• checking tickets
  • taking out passports and putting them away
  • rearranging hand baggage
  • making sure their wallet is in place
  • dropping things and picking them up

In contrast only 8% of people boarding a train showed signs of fidgeting compared to 80% of people at a check-in desk of a jumbo-jet flight across the AtlanticDesmong People.

How to Use it: If you want an easy out to a conversation just start jangling your keys or coins in your pocket or hands. It might be a bit rude, but if you’ve really gotta go, this is a great way to end a conversation.

Historic Example: In 1969 when Elvis Presley made his first public stage appearance in 9 years, he displayed signs of fidgeting. What do you think he was feeling, judging by this picture?

Touching Ears

Touching ears, which is one of many closed body language examples

The ear is rubbed, pulled, scratched, touched, picked at, or rubbed vigorously.

What it Means: OK, you might have noticed a trend by now—touching yourself basically means anxiety. Not in all cases, but unless you’ve just got an itch that won’t go away, repetitive self-touch in all forms is a way to ease tension throughout your body.

People generally scratch behind their ears, says Dutch biologist Nikolaas Tinbergen16, as a way to ease tension during stressful situations—such as when you’ve made a public speaking blunder in front of thousands of people.

Effectively, people who touch their ears this may be trying to “block” information that they’ve just heard—whether it’s a prodding question, or even if they’ve been accused.

Example: You may be familiar with the American actress Carol Burnett, who was famous for tugging on her left ear. She did this at the end of each show to let her grandmother know she was doing well and loved her. After her grandmother’s passing, she continued tugging her ear as a tradition and in memory of her beloved grandmother.

See No Evil, Hear No Evil, Speak No Evil
Have you heard of the old Japanese maxim of the Three Wise Monkeys? You know, the picture of the three monkeys covering their eyes, ears, and mouth?

Monkey showing body language by covering her mouth, eyes and years

It turns out this picture is a GREAT example for explaining many blocking behaviors. Generally, touching the eyes, ears, or mouth are unconscious ways that people try to block out information… or prevent it from escaping—which is why you’ll often see these cues during intense interrogation sessions!

Pocketed Hands

Pocketed hands, which is one of many closed body language examples

Keeping hands in pockets may indicate disinterest or discomfort in revealing one’s thoughts and feelings.

What it Means: Having your hands in your pockets during a conversation generally signals a reserved or closed-off attitude. It might mean you’re uncomfortable, disinterested, or unwilling to engage fully with the other person. This gesture often hampers open communication and can make you appear unapproachable.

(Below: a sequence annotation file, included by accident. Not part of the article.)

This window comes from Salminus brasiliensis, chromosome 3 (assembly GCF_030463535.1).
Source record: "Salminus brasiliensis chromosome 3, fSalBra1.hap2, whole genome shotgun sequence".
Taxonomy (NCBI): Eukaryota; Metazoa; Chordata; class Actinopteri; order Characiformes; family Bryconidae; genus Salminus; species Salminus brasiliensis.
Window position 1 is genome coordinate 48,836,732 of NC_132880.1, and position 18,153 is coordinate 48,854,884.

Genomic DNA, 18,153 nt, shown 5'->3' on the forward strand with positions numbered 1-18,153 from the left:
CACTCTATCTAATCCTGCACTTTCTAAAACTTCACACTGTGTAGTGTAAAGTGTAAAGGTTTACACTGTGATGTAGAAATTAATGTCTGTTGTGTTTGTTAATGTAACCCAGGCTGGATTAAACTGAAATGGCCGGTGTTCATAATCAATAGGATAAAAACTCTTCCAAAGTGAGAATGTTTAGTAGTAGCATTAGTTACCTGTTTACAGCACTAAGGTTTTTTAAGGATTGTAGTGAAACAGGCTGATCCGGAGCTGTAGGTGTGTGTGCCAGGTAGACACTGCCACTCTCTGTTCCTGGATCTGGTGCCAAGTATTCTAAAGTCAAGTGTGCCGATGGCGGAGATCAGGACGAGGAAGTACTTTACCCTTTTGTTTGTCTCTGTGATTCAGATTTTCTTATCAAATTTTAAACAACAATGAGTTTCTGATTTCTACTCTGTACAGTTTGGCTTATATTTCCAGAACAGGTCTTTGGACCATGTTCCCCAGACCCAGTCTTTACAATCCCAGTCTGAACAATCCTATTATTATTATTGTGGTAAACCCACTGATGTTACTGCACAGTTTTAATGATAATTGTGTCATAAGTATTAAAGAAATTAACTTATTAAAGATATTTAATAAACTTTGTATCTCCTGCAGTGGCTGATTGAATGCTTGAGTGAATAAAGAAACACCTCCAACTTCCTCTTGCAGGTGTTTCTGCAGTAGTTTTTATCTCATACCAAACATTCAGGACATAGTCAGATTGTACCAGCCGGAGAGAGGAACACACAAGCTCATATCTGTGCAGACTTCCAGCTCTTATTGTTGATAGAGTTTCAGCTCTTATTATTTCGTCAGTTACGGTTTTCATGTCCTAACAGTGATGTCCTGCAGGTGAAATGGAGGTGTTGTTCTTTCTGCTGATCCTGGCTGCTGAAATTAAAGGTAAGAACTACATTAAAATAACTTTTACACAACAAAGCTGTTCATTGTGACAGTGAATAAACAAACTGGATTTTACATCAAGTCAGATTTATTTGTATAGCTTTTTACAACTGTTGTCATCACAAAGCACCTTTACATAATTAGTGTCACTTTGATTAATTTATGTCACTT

The Science: Psychological research17 suggests that hand gestures contribute significantly to communication. Therefore, pocketed hands limit this expressive capability, often leading to misinterpretation or a lack of connection during interactions.

How to Use it: If you notice yourself resorting to this stance, it may be helpful to ask yourself: “Am I nervous, uncomfortable, or disengaged?” Likewise, if you observe someone else with pocketed hands, it might be a sign to approach the situation with greater sensitivity.

Example: In many crime dramas, like “Law & Order,” suspects or witnesses often put their hands in their pockets when being questioned, which immediately makes them appear more guarded and less trustworthy to the detectives.

What Are the 11 Types of Body Language?

Besides open and closed, body language can be further broken down into 11 different channels, including facial expressions, body proxemics, and ornaments.

11 Types of Body Language board with different signs

Facial Expressions

Researcher Dr. Paul Ekman discovered 7 universal microexpressions which are short facial gestures every human makes when they feel an intense emotion. We are very drawn to looking at and observing the face to understand someone’s hidden emotions.

Body Proxemics

Proxemics is a term for how our body moves in space. We are constantly looking at how someone is moving—are they gesturing? Leaning? Moving toward or away from us? Body movements tell us a lot about preferences and feelings.


The most common gestures are hand gestures. We often use our hands to express our emotions, tell a story, or comfort ourselves. My team even did an experiment on TED talks and found the most popular speakers also used the most hand gestures.


Clothes, jewelry, sunglasses, and hairstyles are all extensions of our body language. Not only do certain colors and styles send signals to others, how we interact with our ornaments is also telling. Is someone a fidgeter with their watch or ring?


Interest cues can be signs of attraction or general interest that usually don’t involve touch. From obvious cues like winking and smiling, to more subtle ones like a flick of the hair or displaying the wrist, knowing which cues to give and recognizing them is key to building rapport.

Eye Gaze

Eye movements and changes tell us a lot about others’ intentions. During an interaction, we can often see changes such as longer eye gaze, sideways glances, and blocked eyes. These cues can indicate emotions like attraction, skepticism, or stress.


Pacifying behaviors consist of a wide range of self-soothing behaviors that serve to calm us down after experiencing something unpleasant. This can be seen with fidgeting, bouncing feet, and arm rubbing. As a general rule of thumb, any repetitive behavior is likely pacifying.


Haptics refers to body language cues that involve touch. These include handshakes, touching another’s arm, hugs, a pat on the shoulder, and kissing. Since we interact with the world through touch, we can observe how others touch us to get an insight on their preferences.